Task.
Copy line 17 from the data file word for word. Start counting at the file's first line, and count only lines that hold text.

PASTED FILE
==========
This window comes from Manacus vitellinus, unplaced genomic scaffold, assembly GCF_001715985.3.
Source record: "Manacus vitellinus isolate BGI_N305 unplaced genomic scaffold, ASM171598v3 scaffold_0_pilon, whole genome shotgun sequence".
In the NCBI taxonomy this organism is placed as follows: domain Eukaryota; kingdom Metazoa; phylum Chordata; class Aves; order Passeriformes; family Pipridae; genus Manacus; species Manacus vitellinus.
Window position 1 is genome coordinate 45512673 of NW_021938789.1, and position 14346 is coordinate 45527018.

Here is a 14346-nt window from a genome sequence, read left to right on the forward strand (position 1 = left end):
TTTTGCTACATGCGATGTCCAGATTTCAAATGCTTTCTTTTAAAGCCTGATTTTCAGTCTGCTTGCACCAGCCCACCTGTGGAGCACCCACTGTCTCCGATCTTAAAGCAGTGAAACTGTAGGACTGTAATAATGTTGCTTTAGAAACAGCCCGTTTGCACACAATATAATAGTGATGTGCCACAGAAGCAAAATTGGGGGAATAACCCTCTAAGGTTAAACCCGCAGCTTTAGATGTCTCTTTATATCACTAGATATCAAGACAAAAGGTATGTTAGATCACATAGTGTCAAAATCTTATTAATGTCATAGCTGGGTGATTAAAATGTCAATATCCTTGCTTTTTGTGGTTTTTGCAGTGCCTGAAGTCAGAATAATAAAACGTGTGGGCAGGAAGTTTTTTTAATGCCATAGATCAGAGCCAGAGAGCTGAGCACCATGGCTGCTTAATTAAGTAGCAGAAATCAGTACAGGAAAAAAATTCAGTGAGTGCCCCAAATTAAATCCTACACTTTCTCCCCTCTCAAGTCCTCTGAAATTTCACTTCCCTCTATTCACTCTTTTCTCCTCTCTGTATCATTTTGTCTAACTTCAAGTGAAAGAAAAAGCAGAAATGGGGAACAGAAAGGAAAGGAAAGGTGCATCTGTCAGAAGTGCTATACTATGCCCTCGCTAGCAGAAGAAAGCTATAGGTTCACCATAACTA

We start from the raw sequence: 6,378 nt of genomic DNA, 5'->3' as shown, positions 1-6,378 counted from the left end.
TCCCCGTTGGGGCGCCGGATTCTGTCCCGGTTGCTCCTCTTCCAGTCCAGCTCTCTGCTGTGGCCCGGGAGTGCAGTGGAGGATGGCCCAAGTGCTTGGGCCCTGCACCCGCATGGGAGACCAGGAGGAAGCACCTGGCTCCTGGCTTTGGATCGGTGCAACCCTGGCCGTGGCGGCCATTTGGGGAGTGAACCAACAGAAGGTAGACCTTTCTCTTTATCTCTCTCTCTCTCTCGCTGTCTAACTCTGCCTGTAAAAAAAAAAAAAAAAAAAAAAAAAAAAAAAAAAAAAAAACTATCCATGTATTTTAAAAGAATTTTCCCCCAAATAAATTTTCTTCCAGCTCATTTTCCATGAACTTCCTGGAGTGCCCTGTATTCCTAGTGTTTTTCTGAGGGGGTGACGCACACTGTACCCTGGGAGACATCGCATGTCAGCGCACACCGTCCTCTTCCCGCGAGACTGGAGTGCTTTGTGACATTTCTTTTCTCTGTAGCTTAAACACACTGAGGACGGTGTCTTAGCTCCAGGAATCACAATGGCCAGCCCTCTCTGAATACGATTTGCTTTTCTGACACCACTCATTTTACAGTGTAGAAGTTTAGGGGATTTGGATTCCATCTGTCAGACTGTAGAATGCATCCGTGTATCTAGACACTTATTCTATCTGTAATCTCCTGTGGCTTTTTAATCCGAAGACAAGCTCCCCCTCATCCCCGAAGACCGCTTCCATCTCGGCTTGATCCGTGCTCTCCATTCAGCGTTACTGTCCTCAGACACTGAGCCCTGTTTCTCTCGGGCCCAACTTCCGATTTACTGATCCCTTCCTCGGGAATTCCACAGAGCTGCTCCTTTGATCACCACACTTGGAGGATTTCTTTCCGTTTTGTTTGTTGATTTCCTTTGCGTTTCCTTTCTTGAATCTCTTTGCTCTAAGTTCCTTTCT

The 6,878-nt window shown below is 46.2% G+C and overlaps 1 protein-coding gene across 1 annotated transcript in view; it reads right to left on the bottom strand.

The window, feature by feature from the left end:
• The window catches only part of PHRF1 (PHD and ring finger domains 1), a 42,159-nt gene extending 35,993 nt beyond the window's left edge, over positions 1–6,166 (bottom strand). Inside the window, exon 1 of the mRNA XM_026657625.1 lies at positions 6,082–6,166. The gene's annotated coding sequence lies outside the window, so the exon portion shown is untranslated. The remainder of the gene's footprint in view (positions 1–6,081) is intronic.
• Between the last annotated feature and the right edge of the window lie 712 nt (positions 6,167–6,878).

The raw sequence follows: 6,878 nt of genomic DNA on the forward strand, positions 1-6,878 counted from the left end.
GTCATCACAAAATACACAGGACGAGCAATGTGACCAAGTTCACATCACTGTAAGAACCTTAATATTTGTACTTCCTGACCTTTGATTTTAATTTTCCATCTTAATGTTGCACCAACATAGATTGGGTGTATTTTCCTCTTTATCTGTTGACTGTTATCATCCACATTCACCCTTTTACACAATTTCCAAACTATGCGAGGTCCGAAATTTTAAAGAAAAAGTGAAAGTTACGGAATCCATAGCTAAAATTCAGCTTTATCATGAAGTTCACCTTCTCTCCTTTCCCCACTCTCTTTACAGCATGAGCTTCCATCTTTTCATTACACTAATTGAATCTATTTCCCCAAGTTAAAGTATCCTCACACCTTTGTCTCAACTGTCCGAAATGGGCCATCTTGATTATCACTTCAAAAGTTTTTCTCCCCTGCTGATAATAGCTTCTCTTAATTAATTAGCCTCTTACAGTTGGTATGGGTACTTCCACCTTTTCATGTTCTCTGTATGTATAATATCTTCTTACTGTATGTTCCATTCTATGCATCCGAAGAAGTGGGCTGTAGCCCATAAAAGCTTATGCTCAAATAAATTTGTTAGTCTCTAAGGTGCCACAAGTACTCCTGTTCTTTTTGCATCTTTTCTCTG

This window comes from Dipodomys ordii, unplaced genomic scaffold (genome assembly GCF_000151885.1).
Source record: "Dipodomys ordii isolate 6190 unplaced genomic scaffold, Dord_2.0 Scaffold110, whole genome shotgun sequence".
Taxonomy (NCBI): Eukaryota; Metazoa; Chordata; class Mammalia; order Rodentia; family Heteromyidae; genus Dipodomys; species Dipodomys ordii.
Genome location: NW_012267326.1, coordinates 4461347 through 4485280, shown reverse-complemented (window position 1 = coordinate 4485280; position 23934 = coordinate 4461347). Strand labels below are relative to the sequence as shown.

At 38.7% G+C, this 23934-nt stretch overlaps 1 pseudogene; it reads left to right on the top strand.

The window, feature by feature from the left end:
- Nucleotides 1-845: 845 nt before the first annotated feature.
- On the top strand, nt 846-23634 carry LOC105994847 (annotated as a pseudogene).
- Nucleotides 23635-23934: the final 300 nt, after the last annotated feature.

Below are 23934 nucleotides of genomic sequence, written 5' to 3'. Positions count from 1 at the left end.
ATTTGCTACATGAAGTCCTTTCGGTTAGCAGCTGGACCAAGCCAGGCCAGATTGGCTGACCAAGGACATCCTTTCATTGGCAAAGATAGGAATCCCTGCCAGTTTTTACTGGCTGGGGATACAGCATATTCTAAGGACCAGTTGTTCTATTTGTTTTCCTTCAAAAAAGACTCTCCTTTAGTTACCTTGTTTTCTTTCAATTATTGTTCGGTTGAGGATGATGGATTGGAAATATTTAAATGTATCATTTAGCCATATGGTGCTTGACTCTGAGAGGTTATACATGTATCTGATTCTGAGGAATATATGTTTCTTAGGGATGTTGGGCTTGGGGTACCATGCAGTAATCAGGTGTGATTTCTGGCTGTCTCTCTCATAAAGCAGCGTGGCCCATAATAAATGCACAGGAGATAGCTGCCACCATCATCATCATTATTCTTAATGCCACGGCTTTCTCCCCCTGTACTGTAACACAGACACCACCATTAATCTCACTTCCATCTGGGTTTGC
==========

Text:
Taxonomy (NCBI): Eukaryota; Metazoa; Chordata; class Mammalia; order Rodentia; family Heteromyidae; genus Dipodomys; species Dipodomys ordii.